Intrinsic and extrinsic motivations are the two basic, general types of motivation. Though these categories can be broken down into a number of different types of motivation, any type of motivation is going to be either intrinsic or extrinsic. The main factor that differentiates the two is the source of the motivation – is the motivation stemming from an internal drive or from an external pressure?
Intrinsic motivation is the drive to complete a goal or activity that comes from within the individual. A person who is intrinsically motivated will have the drive to complete an activity simply because he or she enjoys the activity and considers it valuable. This type of motivation is associated with completing an action simply because the doer wants to do it. He or she recognizes the action as value, and engages in it repeatedly as a result. One who possesses intrinsic motivation will complete a task or activity even without the prospect of rewards or praise. An intrinsically motivated person will attribute his or her successes and failures to factors that are in their control, and maintain a sense of agency when they are striving to achieve a goal.
Some examples of intrinsically motivated activities include, reading a book outside of the classroom simply because one enjoys reading and wants to expand his fund of knowledge on a given subject or playing tennis after school with a friend because the game is fun, not because he or she has responsibilities as part of a team.
Extrinsic motivation results from an outside force or pressure, which compels an individual to engage in a behavior or complete a goal. With extrinsic motivation the external rewards are the ultimate motivation for completing an action. These rewards may include money, praise, and prestige, amongst other things. There are many activities that we as human beings chose to engage in because we know there will be a reward or payoff upon successful completion. Competition is often considered a form of extrinsic motivation because the reward in a competitive situation is beating out your competitor.
Some examples of extrinsically motivated activities include working hard to get an A in Algebra class even though one dislikes math in order to ensure that he or she gets a scholarship to a prestigious university. Another example might be selecting a career path because of the earning potential, rather than considering how much one will enjoy the chosen career path.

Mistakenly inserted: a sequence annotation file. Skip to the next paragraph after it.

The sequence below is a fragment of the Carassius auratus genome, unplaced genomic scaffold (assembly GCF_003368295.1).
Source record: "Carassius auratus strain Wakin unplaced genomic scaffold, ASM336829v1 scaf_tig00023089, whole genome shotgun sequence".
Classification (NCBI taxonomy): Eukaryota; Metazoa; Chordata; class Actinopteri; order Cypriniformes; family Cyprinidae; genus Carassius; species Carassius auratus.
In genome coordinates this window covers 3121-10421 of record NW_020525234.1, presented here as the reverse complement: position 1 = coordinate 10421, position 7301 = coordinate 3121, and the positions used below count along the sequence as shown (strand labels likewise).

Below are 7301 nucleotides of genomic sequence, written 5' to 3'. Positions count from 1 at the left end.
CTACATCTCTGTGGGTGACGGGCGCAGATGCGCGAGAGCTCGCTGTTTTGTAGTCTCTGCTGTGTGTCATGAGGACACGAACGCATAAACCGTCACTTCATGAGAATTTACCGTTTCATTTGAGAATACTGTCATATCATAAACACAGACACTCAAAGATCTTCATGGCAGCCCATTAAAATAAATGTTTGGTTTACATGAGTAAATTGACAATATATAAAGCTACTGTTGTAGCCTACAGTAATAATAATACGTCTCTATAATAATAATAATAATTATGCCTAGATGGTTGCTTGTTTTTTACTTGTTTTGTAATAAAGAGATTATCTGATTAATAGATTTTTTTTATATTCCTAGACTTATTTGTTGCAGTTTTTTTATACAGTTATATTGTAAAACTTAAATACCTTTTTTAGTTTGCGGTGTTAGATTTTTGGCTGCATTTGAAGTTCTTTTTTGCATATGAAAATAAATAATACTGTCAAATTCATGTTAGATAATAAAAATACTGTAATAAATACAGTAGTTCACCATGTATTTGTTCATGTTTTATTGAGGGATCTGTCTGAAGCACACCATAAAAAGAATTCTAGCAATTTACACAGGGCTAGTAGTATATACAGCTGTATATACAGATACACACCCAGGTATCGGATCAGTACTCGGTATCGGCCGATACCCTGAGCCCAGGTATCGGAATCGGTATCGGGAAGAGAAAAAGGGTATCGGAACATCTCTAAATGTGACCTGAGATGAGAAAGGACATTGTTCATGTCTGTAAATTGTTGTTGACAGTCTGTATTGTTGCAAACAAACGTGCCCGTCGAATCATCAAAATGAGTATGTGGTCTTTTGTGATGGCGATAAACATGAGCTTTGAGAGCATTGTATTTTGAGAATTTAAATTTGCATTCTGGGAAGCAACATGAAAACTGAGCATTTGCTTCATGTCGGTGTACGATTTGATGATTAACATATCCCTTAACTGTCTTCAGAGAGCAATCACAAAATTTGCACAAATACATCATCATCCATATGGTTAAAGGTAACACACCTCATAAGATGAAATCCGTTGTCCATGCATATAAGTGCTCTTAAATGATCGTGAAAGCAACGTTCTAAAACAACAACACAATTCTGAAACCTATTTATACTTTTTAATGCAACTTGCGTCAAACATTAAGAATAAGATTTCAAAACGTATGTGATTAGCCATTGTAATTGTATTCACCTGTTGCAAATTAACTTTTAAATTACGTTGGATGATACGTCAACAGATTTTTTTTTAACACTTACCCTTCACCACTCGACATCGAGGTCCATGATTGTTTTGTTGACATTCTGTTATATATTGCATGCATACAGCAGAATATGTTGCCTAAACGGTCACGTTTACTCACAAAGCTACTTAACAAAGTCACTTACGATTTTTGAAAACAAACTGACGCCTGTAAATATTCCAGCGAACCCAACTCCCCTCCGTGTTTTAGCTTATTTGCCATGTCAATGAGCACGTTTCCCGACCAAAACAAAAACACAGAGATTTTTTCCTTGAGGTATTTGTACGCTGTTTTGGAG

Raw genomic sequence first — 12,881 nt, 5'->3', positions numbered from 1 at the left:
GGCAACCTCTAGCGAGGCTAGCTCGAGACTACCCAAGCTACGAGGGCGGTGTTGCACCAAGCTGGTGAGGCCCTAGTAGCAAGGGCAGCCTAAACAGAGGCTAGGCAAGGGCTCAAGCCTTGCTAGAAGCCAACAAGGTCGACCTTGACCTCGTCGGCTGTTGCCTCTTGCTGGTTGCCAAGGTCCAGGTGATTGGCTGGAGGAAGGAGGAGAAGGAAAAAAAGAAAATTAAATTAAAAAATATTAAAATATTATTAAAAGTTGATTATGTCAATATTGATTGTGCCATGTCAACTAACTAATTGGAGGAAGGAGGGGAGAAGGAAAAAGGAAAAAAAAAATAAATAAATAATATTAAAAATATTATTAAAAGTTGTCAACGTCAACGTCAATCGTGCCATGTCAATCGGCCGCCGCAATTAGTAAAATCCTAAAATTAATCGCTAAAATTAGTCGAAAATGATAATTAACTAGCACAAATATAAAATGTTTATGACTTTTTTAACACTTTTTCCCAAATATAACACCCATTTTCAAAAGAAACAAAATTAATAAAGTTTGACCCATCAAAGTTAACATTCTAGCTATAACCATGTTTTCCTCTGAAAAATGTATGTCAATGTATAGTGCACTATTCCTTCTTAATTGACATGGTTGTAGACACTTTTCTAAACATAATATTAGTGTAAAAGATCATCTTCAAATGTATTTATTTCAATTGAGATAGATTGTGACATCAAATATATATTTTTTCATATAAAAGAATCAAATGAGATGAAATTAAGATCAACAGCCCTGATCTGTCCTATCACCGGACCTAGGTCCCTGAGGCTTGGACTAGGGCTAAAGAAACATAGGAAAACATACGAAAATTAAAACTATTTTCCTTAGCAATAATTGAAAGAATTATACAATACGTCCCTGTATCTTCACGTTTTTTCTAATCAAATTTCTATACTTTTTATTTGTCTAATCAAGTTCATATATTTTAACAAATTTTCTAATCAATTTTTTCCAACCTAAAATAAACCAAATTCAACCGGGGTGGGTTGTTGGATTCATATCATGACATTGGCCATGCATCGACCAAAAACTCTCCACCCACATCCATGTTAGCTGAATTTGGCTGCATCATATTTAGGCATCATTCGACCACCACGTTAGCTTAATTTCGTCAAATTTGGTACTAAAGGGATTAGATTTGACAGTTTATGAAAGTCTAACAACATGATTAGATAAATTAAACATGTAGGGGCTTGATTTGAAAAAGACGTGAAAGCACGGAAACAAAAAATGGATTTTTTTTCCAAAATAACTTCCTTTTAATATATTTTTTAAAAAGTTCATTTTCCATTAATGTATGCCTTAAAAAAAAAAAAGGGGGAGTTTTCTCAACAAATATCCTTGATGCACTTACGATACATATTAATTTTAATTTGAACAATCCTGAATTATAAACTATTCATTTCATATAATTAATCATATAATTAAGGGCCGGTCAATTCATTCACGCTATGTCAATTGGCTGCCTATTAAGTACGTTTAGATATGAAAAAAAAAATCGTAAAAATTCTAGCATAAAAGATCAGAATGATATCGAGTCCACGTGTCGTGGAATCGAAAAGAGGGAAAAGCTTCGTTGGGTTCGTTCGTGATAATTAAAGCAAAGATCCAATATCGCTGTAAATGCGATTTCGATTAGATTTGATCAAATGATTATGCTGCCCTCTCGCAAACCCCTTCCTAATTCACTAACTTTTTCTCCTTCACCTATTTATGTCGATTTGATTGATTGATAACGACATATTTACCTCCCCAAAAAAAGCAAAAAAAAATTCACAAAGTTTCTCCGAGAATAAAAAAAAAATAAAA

Many who are educated in these different types of motivation feel that it is most valuable to foster intrinsic motivation. While any type of strong motivation is sure to produce positive results, someone who is intrinsically motivated to engage in an activity will not only be adept at performing the task at hand, he or she will enjoy completing the task. Many teachers and employers are interested in figuring out how to foster the growth of their students’ and employees’ intrinsic motivation. These individuals are more likely to be engaged in learning and working because of their personal investment in the material or job. Students who learn just to get the grade might only complete the minimum amount of work necessary, while students who enjoy learning are more likely to take on challenging assignments and engage in deep, critical thinking. Employers want to see employees be self-motivated, requiring little supervision or incentive to work.
Some social psychologists feel that too much extrinsic motivation can actually cause a reduction in intrinsic motivation. When attempting to foster intrinsic motivation, it is important to remember not to over-reward for desired behaviors. Although this risk is present, the Self-determination theory asserts that extrinsic motivations can become intrinsic motivations if the behavior fits within the individual’s value system and is internalized.